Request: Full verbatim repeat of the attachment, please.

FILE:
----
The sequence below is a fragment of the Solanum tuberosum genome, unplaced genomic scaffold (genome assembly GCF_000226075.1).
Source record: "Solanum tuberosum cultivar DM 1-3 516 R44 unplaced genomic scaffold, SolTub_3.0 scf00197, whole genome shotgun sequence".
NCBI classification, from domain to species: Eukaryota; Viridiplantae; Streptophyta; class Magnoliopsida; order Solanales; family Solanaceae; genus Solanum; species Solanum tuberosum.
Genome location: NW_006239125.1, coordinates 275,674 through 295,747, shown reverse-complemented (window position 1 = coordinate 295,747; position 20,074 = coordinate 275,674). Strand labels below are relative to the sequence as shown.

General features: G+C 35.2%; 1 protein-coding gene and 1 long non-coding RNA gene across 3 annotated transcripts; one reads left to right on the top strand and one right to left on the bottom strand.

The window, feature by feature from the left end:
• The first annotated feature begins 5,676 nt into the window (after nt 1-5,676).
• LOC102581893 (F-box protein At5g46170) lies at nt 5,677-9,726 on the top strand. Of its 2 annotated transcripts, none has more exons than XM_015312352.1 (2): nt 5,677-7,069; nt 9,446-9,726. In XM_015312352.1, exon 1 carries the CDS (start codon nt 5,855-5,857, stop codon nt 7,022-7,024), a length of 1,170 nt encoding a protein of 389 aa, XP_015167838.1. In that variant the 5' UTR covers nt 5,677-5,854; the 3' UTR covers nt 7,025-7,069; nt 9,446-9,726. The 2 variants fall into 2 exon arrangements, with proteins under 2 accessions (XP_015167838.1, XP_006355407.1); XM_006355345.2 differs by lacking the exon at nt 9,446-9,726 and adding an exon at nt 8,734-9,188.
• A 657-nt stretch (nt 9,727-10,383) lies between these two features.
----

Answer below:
The sequence below is a fragment of the Solanum tuberosum genome, unplaced genomic scaffold (genome assembly GCF_000226075.1).
Source record: "Solanum tuberosum cultivar DM 1-3 516 R44 unplaced genomic scaffold, SolTub_3.0 scf00197, whole genome shotgun sequence".
NCBI classification, from domain to species: Eukaryota; Viridiplantae; Streptophyta; class Magnoliopsida; order Solanales; family Solanaceae; genus Solanum; species Solanum tuberosum.
Genome location: NW_006239125.1, coordinates 275,674 through 295,747, shown reverse-complemented (window position 1 = coordinate 295,747; position 20,074 = coordinate 275,674). Strand labels below are relative to the sequence as shown.

General features: G+C 35.2%; 1 protein-coding gene and 1 long non-coding RNA gene across 3 annotated transcripts; one reads left to right on the top strand and one right to left on the bottom strand.

The window, feature by feature from the left end:
• The first annotated feature begins 5,676 nt into the window (after nt 1-5,676).
• LOC102581893 (F-box protein At5g46170) lies at nt 5,677-9,726 on the top strand. Of its 2 annotated transcripts, none has more exons than XM_015312352.1 (2): nt 5,677-7,069; nt 9,446-9,726. In XM_015312352.1, exon 1 carries the CDS (start codon nt 5,855-5,857, stop codon nt 7,022-7,024), a length of 1,170 nt encoding a protein of 389 aa, XP_015167838.1. In that variant the 5' UTR covers nt 5,677-5,854; the 3' UTR covers nt 7,025-7,069; nt 9,446-9,726. The 2 variants fall into 2 exon arrangements, with proteins under 2 accessions (XP_015167838.1, XP_006355407.1); XM_006355345.2 differs by lacking the exon at nt 9,446-9,726 and adding an exon at nt 8,734-9,188.
• A 657-nt stretch (nt 9,727-10,383) lies between these two features.